Friday, June 30, 2006
Two Important SCOTUS Rulings...
Hamdan v. Rumsfeld, et al
I hate to be a cliché righty blogger here, but yes...I think the 5-3 decision to block GITMO terrorists from being tried under military commissions grants al Qaeda protections under an AMERICAN constitution.
The case: Hamdan v. Rumsfeld, et al
The dissenters: Thomas, Scalia and Alito (Roberts couldn't vote)
"..."Indeed, Congress has denied the president the legislative authority to create military commissions of the kind at issue here. Nothing prevents the president from returning to Congress to seek the authority he believes necessary," Breyer wrote.
But Scalia wrote in his dissent that the Detainee Treatment Act of 2005 is specific in its language barring any domestic court from hearing Guantanamo Bay cases...." (source)
I didn't make it through all 182 pages of this case... but I am wondering if maybe this isn't the victory the left thinks and isn't the defeat the right feels. I feel this may have been a decision based purely on semantics. The accused is Salim Ahmed Hamdan (UBL's driver) and the charge was "conspiracy" --had the charge been murder I feel the outcome would have been different. Maybe I'm wrong, but it seems the court had more of a problem with the weak charge than the idea of a military commission...
In the second decision SCOTUS trumped the International Court of Justice (a.k.a. The World Court) in the matter of foreigners convicted and jailed in America:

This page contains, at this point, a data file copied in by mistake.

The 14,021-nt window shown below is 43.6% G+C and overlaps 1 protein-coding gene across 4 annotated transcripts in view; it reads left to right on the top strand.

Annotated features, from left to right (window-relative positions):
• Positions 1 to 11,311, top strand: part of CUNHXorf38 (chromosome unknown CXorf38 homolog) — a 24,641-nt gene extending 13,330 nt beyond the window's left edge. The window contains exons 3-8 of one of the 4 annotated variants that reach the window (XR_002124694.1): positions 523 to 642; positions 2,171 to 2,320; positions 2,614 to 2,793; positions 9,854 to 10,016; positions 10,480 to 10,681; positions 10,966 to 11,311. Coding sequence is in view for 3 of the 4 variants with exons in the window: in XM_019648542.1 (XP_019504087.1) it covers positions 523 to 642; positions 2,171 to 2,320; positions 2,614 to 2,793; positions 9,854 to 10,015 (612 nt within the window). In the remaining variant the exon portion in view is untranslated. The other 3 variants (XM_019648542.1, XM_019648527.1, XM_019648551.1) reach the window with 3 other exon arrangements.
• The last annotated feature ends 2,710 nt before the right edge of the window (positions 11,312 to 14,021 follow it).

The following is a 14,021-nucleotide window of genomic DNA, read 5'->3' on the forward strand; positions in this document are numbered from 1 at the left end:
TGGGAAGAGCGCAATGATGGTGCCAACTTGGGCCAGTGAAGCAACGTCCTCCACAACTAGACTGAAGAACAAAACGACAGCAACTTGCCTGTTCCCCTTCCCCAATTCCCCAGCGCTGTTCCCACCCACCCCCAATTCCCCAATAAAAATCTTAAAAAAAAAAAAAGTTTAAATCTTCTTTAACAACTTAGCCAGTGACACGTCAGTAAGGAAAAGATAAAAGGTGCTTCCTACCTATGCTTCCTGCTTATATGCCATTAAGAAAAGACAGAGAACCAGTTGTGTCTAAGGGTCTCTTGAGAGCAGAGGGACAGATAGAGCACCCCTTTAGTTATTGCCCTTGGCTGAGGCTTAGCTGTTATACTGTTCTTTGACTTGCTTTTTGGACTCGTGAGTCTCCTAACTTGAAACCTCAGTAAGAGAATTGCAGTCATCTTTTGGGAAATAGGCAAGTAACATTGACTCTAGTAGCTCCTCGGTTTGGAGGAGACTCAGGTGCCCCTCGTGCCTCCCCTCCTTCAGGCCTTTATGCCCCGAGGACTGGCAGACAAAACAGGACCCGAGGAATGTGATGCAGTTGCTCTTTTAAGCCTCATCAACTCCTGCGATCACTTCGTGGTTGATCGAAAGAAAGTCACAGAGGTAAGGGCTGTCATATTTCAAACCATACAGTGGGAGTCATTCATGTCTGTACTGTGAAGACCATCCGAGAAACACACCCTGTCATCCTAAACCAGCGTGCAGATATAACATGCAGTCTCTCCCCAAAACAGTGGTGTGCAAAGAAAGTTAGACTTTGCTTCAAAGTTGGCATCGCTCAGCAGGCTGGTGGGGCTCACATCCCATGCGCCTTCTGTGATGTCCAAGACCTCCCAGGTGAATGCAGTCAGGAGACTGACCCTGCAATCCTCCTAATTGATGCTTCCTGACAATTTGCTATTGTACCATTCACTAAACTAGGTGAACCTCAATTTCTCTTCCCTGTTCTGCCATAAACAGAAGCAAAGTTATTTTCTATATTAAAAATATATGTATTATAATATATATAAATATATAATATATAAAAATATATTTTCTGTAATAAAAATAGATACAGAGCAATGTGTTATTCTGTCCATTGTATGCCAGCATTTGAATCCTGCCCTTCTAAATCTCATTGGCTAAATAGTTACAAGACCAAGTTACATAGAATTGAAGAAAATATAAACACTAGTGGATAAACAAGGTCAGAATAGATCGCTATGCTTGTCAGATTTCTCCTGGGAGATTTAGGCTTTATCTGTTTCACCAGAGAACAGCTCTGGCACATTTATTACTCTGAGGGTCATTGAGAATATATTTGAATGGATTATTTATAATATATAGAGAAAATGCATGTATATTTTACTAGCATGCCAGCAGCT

"...The court, based in The Hague, ruled that the treaty gave individuals a right to reopen their cases if they did not get the proper notification.
But the Supreme Court said Wednesday that it was not bound to follow that ruling.
Chief Justice John G. Roberts Jr. acknowledged that treaties ratified by the Senate were part of American law. Nonetheless, under the U.S. Constitution, the power to interpret the law and treaties "is vested in one Supreme Court," he said.
He might as well have added: It does not sit in The Hague..." (source)
To my layman's eyes, it seems like the decisions should have been reversed. The treaty seems pretty clear and the Geneva Convention offers no protection for lone militants that aren’t affiliated with the army of a sovereign state... But hey, I’m no lawyer so what do I know?